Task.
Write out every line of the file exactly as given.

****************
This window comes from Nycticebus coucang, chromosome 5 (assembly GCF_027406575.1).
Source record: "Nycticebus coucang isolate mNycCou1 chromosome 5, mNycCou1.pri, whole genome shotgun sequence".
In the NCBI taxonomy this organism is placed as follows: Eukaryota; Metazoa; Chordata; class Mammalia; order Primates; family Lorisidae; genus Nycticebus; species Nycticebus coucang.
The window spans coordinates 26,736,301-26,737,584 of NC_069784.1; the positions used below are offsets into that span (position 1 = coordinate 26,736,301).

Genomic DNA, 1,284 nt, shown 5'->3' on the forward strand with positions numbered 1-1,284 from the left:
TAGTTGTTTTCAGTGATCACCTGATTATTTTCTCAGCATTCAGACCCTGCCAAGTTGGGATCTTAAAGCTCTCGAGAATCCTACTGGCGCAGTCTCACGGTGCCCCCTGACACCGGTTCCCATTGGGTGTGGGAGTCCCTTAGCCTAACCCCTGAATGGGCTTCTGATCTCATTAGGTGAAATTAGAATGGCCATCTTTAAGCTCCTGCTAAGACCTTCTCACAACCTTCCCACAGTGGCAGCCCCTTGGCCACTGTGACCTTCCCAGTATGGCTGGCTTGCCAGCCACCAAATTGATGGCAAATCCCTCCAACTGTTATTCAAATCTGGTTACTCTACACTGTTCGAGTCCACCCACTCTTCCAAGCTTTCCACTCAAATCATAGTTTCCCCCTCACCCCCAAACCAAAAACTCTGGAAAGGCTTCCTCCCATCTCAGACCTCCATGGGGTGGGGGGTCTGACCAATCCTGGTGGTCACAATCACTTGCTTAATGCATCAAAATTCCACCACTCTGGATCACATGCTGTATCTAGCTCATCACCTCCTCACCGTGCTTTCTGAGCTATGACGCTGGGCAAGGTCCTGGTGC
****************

This window comes from Nycticebus coucang, chromosome 5 (assembly GCF_027406575.1).
Source record: "Nycticebus coucang isolate mNycCou1 chromosome 5, mNycCou1.pri, whole genome shotgun sequence".
In the NCBI taxonomy this organism is placed as follows: Eukaryota; Metazoa; Chordata; class Mammalia; order Primates; family Lorisidae; genus Nycticebus; species Nycticebus coucang.
The window spans coordinates 26,736,301-26,737,584 of NC_069784.1; the positions used below are offsets into that span (position 1 = coordinate 26,736,301).

Genomic DNA, 1,284 nt, shown 5'->3' on the forward strand with positions numbered 1-1,284 from the left:
TAGTTGTTTTCAGTGATCACCTGATTATTTTCTCAGCATTCAGACCCTGCCAAGTTGGGATCTTAAAGCTCTCGAGAATCCTACTGGCGCAGTCTCACGGTGCCCCCTGACACCGGTTCCCATTGGGTGTGGGAGTCCCTTAGCCTAACCCCTGAATGGGCTTCTGATCTCATTAGGTGAAATTAGAATGGCCATCTTTAAGCTCCTGCTAAGACCTTCTCACAACCTTCCCACAGTGGCAGCCCCTTGGCCACTGTGACCTTCCCAGTATGGCTGGCTTGCCAGCCACCAAATTGATGGCAAATCCCTCCAACTGTTATTCAAATCTGGTTACTCTACACTGTTCGAGTCCACCCACTCTTCCAAGCTTTCCACTCAAATCATAGTTTCCCCCTCACCCCCAAACCAAAAACTCTGGAAAGGCTTCCTCCCATCTCAGACCTCCATGGGGTGGGGGGTCTGACCAATCCTGGTGGTCACAATCACTTGCTTAATGCATCAAAATTCCACCACTCTGGATCACATGCTGTATCTAGCTCATCACCTCCTCACCGTGCTTTCTGAGCTATGACGCTGGGCAAGGTCCTGGTGC